Thursday, November 6, 2014

Discomfort of specifying behaviors

There's a significant difference of attitudes towards specifications that I see in developer colleagues close to me. Groups with attitudes seems to be equally strong in numbers, so this is not isolated behaviour of one individual.

The first group seems to take specifications as something given from the outside. They seem to believe in this other person thinking through the things that need to be implemented, and take their own sense of responsibility only within the context of that spec. While testing and noticing that what was implemented just makes little sense, these people easily revert to defensive. They say that not being able to do things related to the purpose of the feature is a matter of opinion and that they cannot work on the fixes before someone specifies the wanted behaviours. Occasionally, they also get very strong voices in discussion of what is a bug vs. change, being right about the idea that most bugs would be things that they never considered in scope they accepted and thus changes. Getting hung up on the definition of defect vs. change does not help, it all is just work that may need get done and fighting over definitions is time away from implementing the necessary changes.

The second group seems to treat specifications given to them as useful fiction that starts conversations. These developers seem to be at ease with discussions that result in dropping features out of scope, finding the core of what needs to be done and implementing that first. They have no problems in making suggestions: it could be like this or like this, here are the pros and cons I see of these solutions. And their approach often seems to end up with a different solution than they suggested, building on the compromises and deeper understanding of what is being built.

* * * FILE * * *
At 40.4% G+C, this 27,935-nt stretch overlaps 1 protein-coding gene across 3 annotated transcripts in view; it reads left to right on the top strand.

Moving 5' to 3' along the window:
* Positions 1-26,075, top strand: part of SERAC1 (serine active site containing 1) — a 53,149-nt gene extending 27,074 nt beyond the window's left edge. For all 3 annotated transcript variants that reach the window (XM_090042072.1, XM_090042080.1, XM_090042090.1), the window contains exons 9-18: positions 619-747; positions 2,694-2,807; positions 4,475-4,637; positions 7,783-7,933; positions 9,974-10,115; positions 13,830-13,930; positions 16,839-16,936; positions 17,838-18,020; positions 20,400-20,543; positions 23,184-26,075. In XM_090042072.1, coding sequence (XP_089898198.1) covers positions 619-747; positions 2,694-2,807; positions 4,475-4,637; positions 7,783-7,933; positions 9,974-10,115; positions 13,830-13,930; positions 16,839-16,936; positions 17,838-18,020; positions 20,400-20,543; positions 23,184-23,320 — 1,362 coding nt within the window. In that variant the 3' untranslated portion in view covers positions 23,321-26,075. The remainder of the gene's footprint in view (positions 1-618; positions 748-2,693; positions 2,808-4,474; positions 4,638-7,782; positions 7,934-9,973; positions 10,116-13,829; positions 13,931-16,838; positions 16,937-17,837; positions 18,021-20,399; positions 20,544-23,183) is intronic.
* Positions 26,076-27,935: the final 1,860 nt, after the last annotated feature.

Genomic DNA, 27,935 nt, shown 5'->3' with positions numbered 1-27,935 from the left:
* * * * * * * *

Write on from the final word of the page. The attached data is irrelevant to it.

Talking to people I place in the first group reveals a great deal of discomfort on how I would like to define the role of a developer in relation to their definitions. While I feel I thrive with the idea of making decisions of how things end up being (until changed as we learn), these people seem to be drawn way out of their comfort zones in making a decision and thinking through the consequences.

It seems I will end up having an equal amount of both in my teams, and I'm thinking about how to make the first group willing and able to join the ranks of the latter group. People in the first group are really dependent on someone testing a great deal for them, someone specifying for them whereas the latter group is more independent and self-contained. It has a direct impact on portions of other specialists we need to add to the teams. Both of these go with "developer" title but have significantly different results how ready things end up being after them.

Pairing people up is one approach, but it seems not to be enough. The rejection of responsibility towards specifying behaviours and externalising that seems to come from an early lesson learned, that seems very hard to unlearn.

I'm curious as to if people have found ways of growing themselves out of patterns like this, and what would be the key realisation for the change to happen. Some suggest that old dogs don't learn new tricks and we might just have to compensate for lack of tricks in one with another person in the team that will do the tricks missing from the palette.

I wonder when we will learn to build teams of growing individuals instead of thinking of filling role positions. Given a chance of choosing who to work with, I always take people from the second group. But I wonder if I would then be missing out on something with lack of this diversity.

1 comment:

  1. This distinction between the two types of developers has been in my mind too lately. I call the first group "coders" and the second "software engineers".

    The coders often try to write as much code as they can. They see the (amount of) code as their end result.

    Software engineers solve end user problems. They often try to minimise the amount of code (they need to write or that exists in a VCS for example).

    I do "coding" on my free time sometimes too: write code where the code is the main thing - what it does (or does not do) is secondary. It doesn't necessarily require much thinking and can be somewhat relaxing and fun. But it's not something people should get money for in my opinion. When I'm at work (the one I'm paid to do) I consider myself a software engineer.

    I think that in the future coders in developer positions will be replaced by robots (i.e. automation). Software engineers will play a big role in this transition.